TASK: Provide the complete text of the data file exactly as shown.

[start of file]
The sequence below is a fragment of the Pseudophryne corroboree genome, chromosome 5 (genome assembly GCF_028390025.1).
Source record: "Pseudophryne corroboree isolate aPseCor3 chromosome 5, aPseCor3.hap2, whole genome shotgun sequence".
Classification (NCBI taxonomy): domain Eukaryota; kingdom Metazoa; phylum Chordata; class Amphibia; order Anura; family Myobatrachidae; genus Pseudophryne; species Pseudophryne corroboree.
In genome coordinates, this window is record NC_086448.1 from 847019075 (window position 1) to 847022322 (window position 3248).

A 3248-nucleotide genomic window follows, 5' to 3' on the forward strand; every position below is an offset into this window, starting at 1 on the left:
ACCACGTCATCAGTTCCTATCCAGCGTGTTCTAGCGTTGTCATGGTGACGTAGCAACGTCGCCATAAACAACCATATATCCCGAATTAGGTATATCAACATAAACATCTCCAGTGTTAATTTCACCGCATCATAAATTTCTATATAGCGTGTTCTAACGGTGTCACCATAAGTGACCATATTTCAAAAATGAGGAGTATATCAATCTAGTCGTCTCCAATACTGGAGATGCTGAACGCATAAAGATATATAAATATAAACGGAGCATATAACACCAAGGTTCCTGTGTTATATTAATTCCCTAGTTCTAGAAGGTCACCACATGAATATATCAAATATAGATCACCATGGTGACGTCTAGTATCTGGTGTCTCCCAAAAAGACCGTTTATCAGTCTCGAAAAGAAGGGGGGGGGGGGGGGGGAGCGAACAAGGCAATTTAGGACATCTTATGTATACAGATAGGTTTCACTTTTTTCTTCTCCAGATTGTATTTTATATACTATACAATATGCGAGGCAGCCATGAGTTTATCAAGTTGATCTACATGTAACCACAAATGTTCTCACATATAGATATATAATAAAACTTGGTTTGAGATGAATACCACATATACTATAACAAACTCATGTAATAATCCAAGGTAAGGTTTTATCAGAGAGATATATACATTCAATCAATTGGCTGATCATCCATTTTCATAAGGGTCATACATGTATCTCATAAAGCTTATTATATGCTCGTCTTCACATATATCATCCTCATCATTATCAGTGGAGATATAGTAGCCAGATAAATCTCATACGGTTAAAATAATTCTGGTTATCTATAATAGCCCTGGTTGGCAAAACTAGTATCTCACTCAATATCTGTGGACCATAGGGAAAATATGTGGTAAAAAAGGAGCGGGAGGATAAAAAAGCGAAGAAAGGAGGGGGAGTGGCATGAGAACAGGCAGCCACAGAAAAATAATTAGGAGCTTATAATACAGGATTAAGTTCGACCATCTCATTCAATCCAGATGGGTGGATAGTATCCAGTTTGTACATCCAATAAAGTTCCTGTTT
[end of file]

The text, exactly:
The sequence below is a fragment of the Pseudophryne corroboree genome, chromosome 5 (genome assembly GCF_028390025.1).
Source record: "Pseudophryne corroboree isolate aPseCor3 chromosome 5, aPseCor3.hap2, whole genome shotgun sequence".
Classification (NCBI taxonomy): domain Eukaryota; kingdom Metazoa; phylum Chordata; class Amphibia; order Anura; family Myobatrachidae; genus Pseudophryne; species Pseudophryne corroboree.
In genome coordinates, this window is record NC_086448.1 from 847019075 (window position 1) to 847022322 (window position 3248).

A 3248-nucleotide genomic window follows, 5' to 3' on the forward strand; every position below is an offset into this window, starting at 1 on the left:
ACCACGTCATCAGTTCCTATCCAGCGTGTTCTAGCGTTGTCATGGTGACGTAGCAACGTCGCCATAAACAACCATATATCCCGAATTAGGTATATCAACATAAACATCTCCAGTGTTAATTTCACCGCATCATAAATTTCTATATAGCGTGTTCTAACGGTGTCACCATAAGTGACCATATTTCAAAAATGAGGAGTATATCAATCTAGTCGTCTCCAATACTGGAGATGCTGAACGCATAAAGATATATAAATATAAACGGAGCATATAACACCAAGGTTCCTGTGTTATATTAATTCCCTAGTTCTAGAAGGTCACCACATGAATATATCAAATATAGATCACCATGGTGACGTCTAGTATCTGGTGTCTCCCAAAAAGACCGTTTATCAGTCTCGAAAAGAAGGGGGGGGGGGGGGGGGAGCGAACAAGGCAATTTAGGACATCTTATGTATACAGATAGGTTTCACTTTTTTCTTCTCCAGATTGTATTTTATATACTATACAATATGCGAGGCAGCCATGAGTTTATCAAGTTGATCTACATGTAACCACAAATGTTCTCACATATAGATATATAATAAAACTTGGTTTGAGATGAATACCACATATACTATAACAAACTCATGTAATAATCCAAGGTAAGGTTTTATCAGAGAGATATATACATTCAATCAATTGGCTGATCATCCATTTTCATAAGGGTCATACATGTATCTCATAAAGCTTATTATATGCTCGTCTTCACATATATCATCCTCATCATTATCAGTGGAGATATAGTAGCCAGATAAATCTCATACGGTTAAAATAATTCTGGTTATCTATAATAGCCCTGGTTGGCAAAACTAGTATCTCACTCAATATCTGTGGACCATAGGGAAAATATGTGGTAAAAAAGGAGCGGGAGGATAAAAAAGCGAAGAAAGGAGGGGGAGTGGCATGAGAACAGGCAGCCACAGAAAAATAATTAGGAGCTTATAATACAGGATTAAGTTCGACCATCTCATTCAATCCAGATGGGTGGATAGTATCCAGTTTGTACATCCAATAAAGTTCCTGTTT